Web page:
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Title: The tourism value chain and the prospect of pro-poor tourism in Cox's Bazar, Bangladesh
Author: Gomes, Babul
ISNI:       0000 0005 0294 1178
Awarding Body: Bournemouth University
Current Institution: Bournemouth University
Date of Award: 2021
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Pro-poor tourism has been adopted by a range of governments and non- governmental organisations (NGOs) as a key contributor to poverty alleviation strategies in developing countries. It is based on the principle that the poor should receive net benefits from participation in tourism (Ashley et al. 2001). However, there is a range of literature which challenges tourism's claim to be a catalyst for poverty reduction. The aims of this research are to analyse the extent to which tourism contributes to poor households' incomes and to examine the prospect of pro-poor tourism in the resort of Cox's Bazar in Bangladesh. Value chain analysis is employed to identify linkages and leakages and to measure the contribution of tourists' expenditure to poor households' incomes. Quantitative methods incorporating convenience and ad hoc techniques are used to gather primary data from a sample of 396 participants using structured close ended questionnaires. The results indicate that the average poverty headcount ratio is 0.36 and the contribution to poor households' incomes from tourists' expenditure is 4.8 per cent. However, there is significant variation in the level of contribution from different types of tourists and from different segments of the tourism value chain. The two main factors which determine the level of contribution to poor households from the tourism value chain are extent of linkages in supply chains and the number of poor people directly employed in businesses. The research findings indicate that the tourism value chain in Cox's Bazar may be classified as pro-poor in that it contributes to poor households' incomes. However further steps are required to develop a tourism value chain which incorporates the wider socio-cultural and political dimensions of pro-poor tourism. This research proposes a tourism value chain mapping model which integrates poor households and incorporates different tourism segments and actors in the informal as well as formal labour markets. It also contributes to knowledge in the field by proposing a framework which examines different impacts on poverty of income channels from domestic and international tourists and linkages to local formal and informal tourism value chains. Finally, this research will contribute to literature on the prospect of pro-poor tourism in Cox's Bazar, Bangladesh.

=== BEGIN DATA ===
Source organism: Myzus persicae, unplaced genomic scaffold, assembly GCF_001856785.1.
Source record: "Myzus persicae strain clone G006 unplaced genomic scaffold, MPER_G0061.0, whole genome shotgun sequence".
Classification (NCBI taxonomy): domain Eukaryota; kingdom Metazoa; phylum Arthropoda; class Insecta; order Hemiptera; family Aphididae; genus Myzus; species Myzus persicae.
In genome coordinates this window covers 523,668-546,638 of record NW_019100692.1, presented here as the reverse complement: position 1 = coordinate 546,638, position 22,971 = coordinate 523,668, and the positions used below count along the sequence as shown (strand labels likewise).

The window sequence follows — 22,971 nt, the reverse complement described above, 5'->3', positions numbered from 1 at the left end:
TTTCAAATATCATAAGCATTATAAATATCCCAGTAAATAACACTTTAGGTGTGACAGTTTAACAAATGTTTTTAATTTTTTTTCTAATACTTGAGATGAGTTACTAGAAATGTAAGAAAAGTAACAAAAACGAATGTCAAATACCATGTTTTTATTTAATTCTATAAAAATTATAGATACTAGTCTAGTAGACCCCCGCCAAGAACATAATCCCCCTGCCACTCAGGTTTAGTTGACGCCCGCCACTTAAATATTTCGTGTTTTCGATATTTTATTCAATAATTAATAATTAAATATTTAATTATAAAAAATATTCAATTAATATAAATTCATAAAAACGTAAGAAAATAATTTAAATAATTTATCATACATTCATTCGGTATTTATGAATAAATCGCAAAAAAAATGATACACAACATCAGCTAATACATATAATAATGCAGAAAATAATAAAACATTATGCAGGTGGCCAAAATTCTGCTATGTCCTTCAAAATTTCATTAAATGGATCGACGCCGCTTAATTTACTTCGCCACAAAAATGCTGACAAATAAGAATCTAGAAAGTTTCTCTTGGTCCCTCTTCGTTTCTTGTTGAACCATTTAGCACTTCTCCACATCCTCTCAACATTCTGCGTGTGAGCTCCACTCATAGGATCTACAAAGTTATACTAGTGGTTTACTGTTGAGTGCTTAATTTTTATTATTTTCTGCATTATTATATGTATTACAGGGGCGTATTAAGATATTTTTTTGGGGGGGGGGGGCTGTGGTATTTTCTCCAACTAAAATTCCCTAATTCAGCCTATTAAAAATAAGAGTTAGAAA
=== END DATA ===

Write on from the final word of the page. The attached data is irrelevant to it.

Supervisor: Not available Sponsor: Not available
Qualification Name: Thesis (Ph.D.) Qualification Level: Doctoral
EThOS ID:  DOI: Not available